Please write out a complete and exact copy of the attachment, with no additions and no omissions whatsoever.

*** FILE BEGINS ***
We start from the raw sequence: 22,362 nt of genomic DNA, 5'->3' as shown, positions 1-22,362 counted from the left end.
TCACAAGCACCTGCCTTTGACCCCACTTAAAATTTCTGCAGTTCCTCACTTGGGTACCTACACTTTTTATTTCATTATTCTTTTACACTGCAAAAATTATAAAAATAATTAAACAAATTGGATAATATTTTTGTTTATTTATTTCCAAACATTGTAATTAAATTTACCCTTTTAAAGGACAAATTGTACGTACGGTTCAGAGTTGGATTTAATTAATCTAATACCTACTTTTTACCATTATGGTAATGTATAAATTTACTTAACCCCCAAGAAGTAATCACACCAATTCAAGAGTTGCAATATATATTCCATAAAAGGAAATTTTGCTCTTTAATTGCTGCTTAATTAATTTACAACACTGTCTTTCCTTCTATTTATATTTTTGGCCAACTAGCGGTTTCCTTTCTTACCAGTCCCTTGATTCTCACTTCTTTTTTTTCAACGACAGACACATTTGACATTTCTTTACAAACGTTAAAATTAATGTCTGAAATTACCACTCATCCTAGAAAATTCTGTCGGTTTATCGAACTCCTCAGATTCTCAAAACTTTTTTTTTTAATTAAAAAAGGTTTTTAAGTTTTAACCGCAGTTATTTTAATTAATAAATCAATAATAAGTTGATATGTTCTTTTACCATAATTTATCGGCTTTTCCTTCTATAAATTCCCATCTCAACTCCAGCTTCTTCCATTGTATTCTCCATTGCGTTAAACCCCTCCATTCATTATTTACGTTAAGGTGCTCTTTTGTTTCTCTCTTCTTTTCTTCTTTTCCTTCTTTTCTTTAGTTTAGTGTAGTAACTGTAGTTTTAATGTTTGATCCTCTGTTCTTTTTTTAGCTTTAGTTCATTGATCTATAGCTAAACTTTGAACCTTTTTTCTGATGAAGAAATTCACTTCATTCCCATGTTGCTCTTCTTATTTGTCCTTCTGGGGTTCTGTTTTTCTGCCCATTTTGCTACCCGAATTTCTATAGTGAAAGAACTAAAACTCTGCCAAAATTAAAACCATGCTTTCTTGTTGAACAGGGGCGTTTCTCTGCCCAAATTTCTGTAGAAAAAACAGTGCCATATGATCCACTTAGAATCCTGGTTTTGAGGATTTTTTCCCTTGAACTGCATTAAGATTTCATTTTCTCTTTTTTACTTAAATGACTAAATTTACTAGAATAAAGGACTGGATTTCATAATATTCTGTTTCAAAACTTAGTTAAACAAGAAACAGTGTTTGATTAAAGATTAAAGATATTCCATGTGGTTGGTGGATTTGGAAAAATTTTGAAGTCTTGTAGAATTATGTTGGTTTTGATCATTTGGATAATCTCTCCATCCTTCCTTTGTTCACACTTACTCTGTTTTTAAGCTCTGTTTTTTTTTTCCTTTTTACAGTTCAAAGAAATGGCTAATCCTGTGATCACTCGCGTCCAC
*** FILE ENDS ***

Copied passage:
We start from the raw sequence: 22,362 nt of genomic DNA, 5'->3' as shown, positions 1-22,362 counted from the left end.
TCACAAGCACCTGCCTTTGACCCCACTTAAAATTTCTGCAGTTCCTCACTTGGGTACCTACACTTTTTATTTCATTATTCTTTTACACTGCAAAAATTATAAAAATAATTAAACAAATTGGATAATATTTTTGTTTATTTATTTCCAAACATTGTAATTAAATTTACCCTTTTAAAGGACAAATTGTACGTACGGTTCAGAGTTGGATTTAATTAATCTAATACCTACTTTTTACCATTATGGTAATGTATAAATTTACTTAACCCCCAAGAAGTAATCACACCAATTCAAGAGTTGCAATATATATTCCATAAAAGGAAATTTTGCTCTTTAATTGCTGCTTAATTAATTTACAACACTGTCTTTCCTTCTATTTATATTTTTGGCCAACTAGCGGTTTCCTTTCTTACCAGTCCCTTGATTCTCACTTCTTTTTTTTCAACGACAGACACATTTGACATTTCTTTACAAACGTTAAAATTAATGTCTGAAATTACCACTCATCCTAGAAAATTCTGTCGGTTTATCGAACTCCTCAGATTCTCAAAACTTTTTTTTTTAATTAAAAAAGGTTTTTAAGTTTTAACCGCAGTTATTTTAATTAATAAATCAATAATAAGTTGATATGTTCTTTTACCATAATTTATCGGCTTTTCCTTCTATAAATTCCCATCTCAACTCCAGCTTCTTCCATTGTATTCTCCATTGCGTTAAACCCCTCCATTCATTATTTACGTTAAGGTGCTCTTTTGTTTCTCTCTTCTTTTCTTCTTTTCCTTCTTTTCTTTAGTTTAGTGTAGTAACTGTAGTTTTAATGTTTGATCCTCTGTTCTTTTTTTAGCTTTAGTTCATTGATCTATAGCTAAACTTTGAACCTTTTTTCTGATGAAGAAATTCACTTCATTCCCATGTTGCTCTTCTTATTTGTCCTTCTGGGGTTCTGTTTTTCTGCCCATTTTGCTACCCGAATTTCTATAGTGAAAGAACTAAAACTCTGCCAAAATTAAAACCATGCTTTCTTGTTGAACAGGGGCGTTTCTCTGCCCAAATTTCTGTAGAAAAAACAGTGCCATATGATCCACTTAGAATCCTGGTTTTGAGGATTTTTTCCCTTGAACTGCATTAAGATTTCATTTTCTCTTTTTTACTTAAATGACTAAATTTACTAGAATAAAGGACTGGATTTCATAATATTCTGTTTCAAAACTTAGTTAAACAAGAAACAGTGTTTGATTAAAGATTAAAGATATTCCATGTGGTTGGTGGATTTGGAAAAATTTTGAAGTCTTGTAGAATTATGTTGGTTTTGATCATTTGGATAATCTCTCCATCCTTCCTTTGTTCACACTTACTCTGTTTTTAAGCTCTGTTTTTTTTTTCCTTTTTACAGTTCAAAGAAATGGCTAATCCTGTGATCACTCGCGTCCAC